Here’s something most people probably don’t know: artificial intelligence actually debuted at a conference at Dartmouth University in 1956. Yep, 11 years after the end of WW2, artificial intelligence was on the scene. Some people at the conference believed robots and AI machines would be doing the work of humans by the mid-1970s. Of course, that didn’t happen -- what happened instead was that funding dried up and a period called “The AI Winter” began. That ostensibly lasted into the 2000s, when IBM’s Watson peaked a lot of interest in artificial intelligence again.
Now we’re at an interesting place. Like PCs in the early 1980s or the Internet in the early 1990s, artificial intelligence is “out there” and people know about it -- Tom Cruise and Will Smith movies, for one -- but it hasn’t impacted businesses just yet. (Well, not most businesses.) Prominent Silicon Valley executives, like Sam Altman of Y Combinator and Elon Musk of Tesla/RocketX, are beginning to do more around AI, despite being scared of its potential ramifications.
Hollywood has a lot to say about potential ramifications of AI. Image
What does this all mean for mobile and mobile marketers in the short-term, though?
For one: artificial intelligence and mobile are both ways to bolster customer experience. Mobile does it by reaching customers where they’re already at (their phone), and AI does it through virtual assistance, insight generation, and the automation of manual processes.
Now consider some of this data: in 2016, mobile directly influenced $500 billion in retail sales in the U.S. alone. By 2020, mobile will account for 45% or more of the $632 billion in total ecommerce sales. 80% of consumers turn to a smartphone before a human to make a purchase. There’s a lot of money at stake here, and the integration of mobile and AI helps drive hyper-personalization.
80% of consumers turn to a smartphone before a human to make a purchase.
The No. 1 integration of mobile and artificial intelligence right now occurs in the form of chatbots (which Microsoft CEO Satya Nadella recently said would “change computing for everybody”), but there are other possibilities to consider.
Mobile ads. At the end of 2016, Forrester claimed artificial intelligence might be the driving force of future mobile ads. We’ve worked with companies such as BreakingSports on the intersection of mobile ads and artificial intelligence, and Facebook uses AI to target segments for mobile ads. (It works faster, and often delivers better results for the ad buyer.)
Virtual assistants. 2017 has been called “The Year of Voice”, and most of the mobile assistant platforms -- Siri, Cortana, etc. -- are powered by artificial intelligence. While Siri, Cortana, and Alexa come from huge brands, there are actually artificial intelligence-powered mobile assistants from smaller shops that are already pointing the way towards the future. One often-painful real-life example: how many times have you had to exchange 20+ emails with someone just to set up one meeting? (“Oh, Tuesday at 2pm I have a call.. 3:15pm?”) As artificial intelligence continues to progress, one mobile assistant can literally ping another virtual assistant and a meeting can be set up. The time-saving ROI could be immense.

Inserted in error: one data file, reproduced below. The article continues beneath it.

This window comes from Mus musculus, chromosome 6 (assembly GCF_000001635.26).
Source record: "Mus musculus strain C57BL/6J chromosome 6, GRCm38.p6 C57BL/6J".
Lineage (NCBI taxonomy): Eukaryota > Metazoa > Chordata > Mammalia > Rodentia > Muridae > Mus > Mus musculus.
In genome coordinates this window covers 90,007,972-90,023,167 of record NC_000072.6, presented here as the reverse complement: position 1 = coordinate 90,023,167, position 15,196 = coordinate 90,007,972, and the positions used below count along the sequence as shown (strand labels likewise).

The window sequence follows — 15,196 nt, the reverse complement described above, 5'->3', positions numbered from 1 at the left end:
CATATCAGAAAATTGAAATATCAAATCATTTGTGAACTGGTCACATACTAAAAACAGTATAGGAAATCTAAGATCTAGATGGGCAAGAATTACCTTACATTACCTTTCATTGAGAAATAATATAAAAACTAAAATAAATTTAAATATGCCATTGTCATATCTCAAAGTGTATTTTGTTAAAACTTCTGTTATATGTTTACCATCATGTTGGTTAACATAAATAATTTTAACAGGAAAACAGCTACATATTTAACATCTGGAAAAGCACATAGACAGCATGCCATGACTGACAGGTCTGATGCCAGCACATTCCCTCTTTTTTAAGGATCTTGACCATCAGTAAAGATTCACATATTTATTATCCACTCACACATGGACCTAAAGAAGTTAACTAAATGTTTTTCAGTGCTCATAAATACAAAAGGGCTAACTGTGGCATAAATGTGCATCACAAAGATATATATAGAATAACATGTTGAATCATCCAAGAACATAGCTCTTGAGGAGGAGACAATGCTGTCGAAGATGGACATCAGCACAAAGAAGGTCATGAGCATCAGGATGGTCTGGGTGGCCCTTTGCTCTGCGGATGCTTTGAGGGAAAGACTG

Samsung’s personal assistant prototype, Otto. Otto includes an HD camera with basic facial recognition.
The speed of data-driven decision-making. Every company seems to compete on Big Data right now, but the issue is this: as you collect more and more data, there’s (obviously) more to consider. In a business context, “more to consider” can lead to analysis paralysis, which can make decision-making slower. Artificial intelligence, by contrast, can make decision-making faster because you get intel about a user’s most personal device at the exact moment of interaction. An example: some companies now are designing their sales pitches in the form of mobile apps. The apps capture exactly where the interest lies for the potential client, and artificial intelligence can optimize next steps. If a potential client looks at one part of the app for 10 minutes, AI can note that and grab additional sections of your website about that topic to present to the client. Decisions can be made in real-time (almost) at the intersection of mobile and artificial intelligence, as opposed to waiting for data, scrubbing data, analyzing data, presenting data to executives, and making a decision. If speed is the name of the game in business (some argue ‘tis), this is a competitive advantage.
The artificial intelligence market is supposed to go from $419.7 million (2014) to $5.05 billion (2020), which is a compound annual growth rate of 53 percent.
(Whoa.) As of now, it’s estimated that only about 1,500 North American companies are doing anything with AI; that’s less than 1 percent of all medium-to-large companies. All indications, though, are that AI will get to scale as quickly as mobile did. A large part of how AI gets used by more and more companies is how easily it intersects with other mobile applications.
As more and more companies start experimenting with AI (then handing bigger chunks of their P&L to it), these factors above will be important to watch/consider. As AI becomes “normative”, a whole host of additional factors and potential applications to mobile marketing will emerge. (Don’t worry; we’ll be here to cover those too.)
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